The Salt Lake County Council Barely Passes a Motion Against the Little Cottonwood Gondola

The Salt Lake County Council adopted a resolution on Tuesday condemning the recently proposed gondola for Little Cottonwood Canyon and called for “commonsense” transit alternatives after a tumultuous public comment process.

The resolution, which claims the years-long study by the Utah Department of Transportation “failed to adequately and effectively consider alternate transportation modes” in Little Cottonwood Canyon, expresses what a few Salt Lake County politicians have been advocating for the past year: before spending more than $500 million on the world’s longest gondola, look at cheaper, less intrusive alternatives first.

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Following a protracted discussion, the resolution was approved 5-4 with council members Dave Alvord, Aimee Winder Newton, Steve Debry, and Dea Theodore voting against it. Despite having little influence over the project, some Council members claimed on Tuesday that the resolution serves as a warning to state legislators, who will ultimately determine whether or not to support the gondola.

Councilwoman Ann Granato said, “I would strongly, strongly, strongly push UDOT and the state Legislature to take note of what the people are saying. According to Councilman Arlyn Bradshaw, “This council does not have an up or down vote on the manner this gondola is built.” But when is it appropriate to speak up?

Several locally elected politicians took the stage during the public comment time. Sandy Mayor Monica Zoltanski mentioned a recent survey that suggested the majority of Sandy residents were opposed to the proposal. After five members of the Sandy City Council wrote a letter to the county urging them not to approve the resolution, Zoltanski made his statement.

Users of the canyon, ranging in age from their early teens to late 70s, expressed their opposition to the gondola and support for the resolution, citing various reasons including the cost of construction, a possible threat to the watershed, special interests supporting the project, equity concerns, carrying capacity of the canyon, or some combination of all five.

Co-founder of Students for the Wasatch Emily Pitsch remarked, “Spending $1 billion on this tourist attraction in a canyon that is already a tourist draw is an atrocious use of our money.” Dillon Bush of Salt Lake City stated, “Not everyone skis, and not everyone skis at Alta and Snowbird.” There is canyon access that could be reached by gondola, but that isn’t the solution.

According to Carl Fisher, executive director of Save our Canyons, “UDOT wrote its purpose and necessity statement so narrowly that it eliminated the remedies (mentioned in the resolution). It only stops at two ski resorts, Snowbird and Alta, “will eliminate just 30% of vehicular traffic” from the route, requires 22 “high-rise hotel-sized” buildings in the canyon, and “has limited flexibility to pivot in the event of changing circumstances.”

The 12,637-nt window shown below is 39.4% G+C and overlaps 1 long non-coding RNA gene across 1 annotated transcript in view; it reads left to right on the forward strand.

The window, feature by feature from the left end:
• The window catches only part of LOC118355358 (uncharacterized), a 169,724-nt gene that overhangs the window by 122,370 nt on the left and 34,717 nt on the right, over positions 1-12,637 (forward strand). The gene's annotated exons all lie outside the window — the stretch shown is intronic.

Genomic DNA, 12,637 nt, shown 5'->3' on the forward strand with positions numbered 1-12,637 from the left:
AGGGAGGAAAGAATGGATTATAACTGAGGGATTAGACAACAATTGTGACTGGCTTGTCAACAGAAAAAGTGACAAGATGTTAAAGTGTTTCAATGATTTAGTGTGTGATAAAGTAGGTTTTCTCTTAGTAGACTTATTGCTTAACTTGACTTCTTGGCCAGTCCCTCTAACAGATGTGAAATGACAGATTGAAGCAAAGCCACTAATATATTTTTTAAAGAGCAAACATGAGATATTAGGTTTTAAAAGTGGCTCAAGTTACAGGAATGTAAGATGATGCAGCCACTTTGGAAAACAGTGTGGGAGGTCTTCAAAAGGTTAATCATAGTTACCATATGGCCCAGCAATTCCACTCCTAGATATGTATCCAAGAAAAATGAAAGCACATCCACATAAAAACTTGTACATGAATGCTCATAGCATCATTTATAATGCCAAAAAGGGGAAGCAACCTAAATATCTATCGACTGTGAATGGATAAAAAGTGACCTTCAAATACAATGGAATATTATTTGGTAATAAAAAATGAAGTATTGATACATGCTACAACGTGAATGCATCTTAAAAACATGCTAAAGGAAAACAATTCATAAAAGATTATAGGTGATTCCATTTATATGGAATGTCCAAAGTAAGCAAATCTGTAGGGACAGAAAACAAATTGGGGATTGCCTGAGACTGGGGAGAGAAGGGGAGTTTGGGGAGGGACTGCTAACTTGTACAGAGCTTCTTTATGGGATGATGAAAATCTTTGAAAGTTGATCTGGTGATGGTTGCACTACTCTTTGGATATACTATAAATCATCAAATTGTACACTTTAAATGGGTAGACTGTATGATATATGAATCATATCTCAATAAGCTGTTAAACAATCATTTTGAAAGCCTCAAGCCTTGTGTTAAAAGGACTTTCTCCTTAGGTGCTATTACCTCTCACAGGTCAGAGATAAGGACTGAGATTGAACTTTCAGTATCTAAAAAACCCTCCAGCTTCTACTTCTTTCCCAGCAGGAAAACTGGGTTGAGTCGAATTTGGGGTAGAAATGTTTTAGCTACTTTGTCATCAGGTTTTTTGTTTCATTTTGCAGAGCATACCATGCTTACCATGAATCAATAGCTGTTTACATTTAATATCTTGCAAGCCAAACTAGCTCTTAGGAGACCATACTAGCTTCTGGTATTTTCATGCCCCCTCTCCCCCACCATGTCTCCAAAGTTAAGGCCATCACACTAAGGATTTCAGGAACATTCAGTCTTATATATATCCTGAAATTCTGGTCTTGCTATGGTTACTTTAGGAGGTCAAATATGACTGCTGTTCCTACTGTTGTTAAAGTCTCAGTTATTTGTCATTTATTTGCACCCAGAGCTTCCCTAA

The resolution states that the Salt Lake County Council and Mayor “recommend that the Gondola Alternative be eliminated from consideration in the final (record of decision) and that UDOT adopts the Common-Sense Solutions Approach, which is a more fiscally responsible and environmentally sound option.”

The discussion is divisive. After Chris McCandless, a supporter of the gondola spoke to the council on Tuesday, a number of those present booed him, prompting County Council Chairwoman Laurie Stringham to yell “order.” Alvord’s assumption that the gondola would ultimately save taxpayer money was ridiculed by others.

As a result of a piece of land close to the exclusive La Caille restaurant, UDOT suggested the gondola B option on August 31. Now, the general public has until October 17 to make a comment. After more consideration, UDOT will make its final suggestion by the winter of 2020–2023.

Although the government announced it will now combine parking lots allocated in the original plan, the project’s capital expenses will drop to $550 million from its initial $592 million estimate. The cost is a significant deterrent, as was emphasised on Tuesday. The resolution states that the burden will fall on taxpayers, but UDOT stated that it is still unsure about the funding sources.

It may come from the state, the federal government, the private sector, or a mix of all three. “How could $1 billion best be used? Councilman Richard Snelgrove suggested eliminating the sales tax on food, claiming that the state should instead cover the cost of all public transportation during the winter or enhance transportation on the county’s western edge.

Why not just keep it in your pocket? That’s an original thought,” he replied. The alternative was to improve public transit, which would have required widening the route and increasing the frequency of the ski buses. This ambitious project would have cost $550 million and required extensive work in the canyon.

Some Salt Lake County political leaders, including Mayor Jenny Wilson, Councilmen Jim Bradley, and Richard Snelgrove, felt that neither option was the best choice and encouraged UDOT to take “common sense” ideas into consideration.

According to the resolution, UDOT should have looked more closely at tunnelling technology, electric or other environmentally friendly buses, and “more practical and less intrusive transportation strategies, such as parking management technologies and policies, multi-passenger vehicle incentives, traction device requirements, and regionally situated mobility hubs.”

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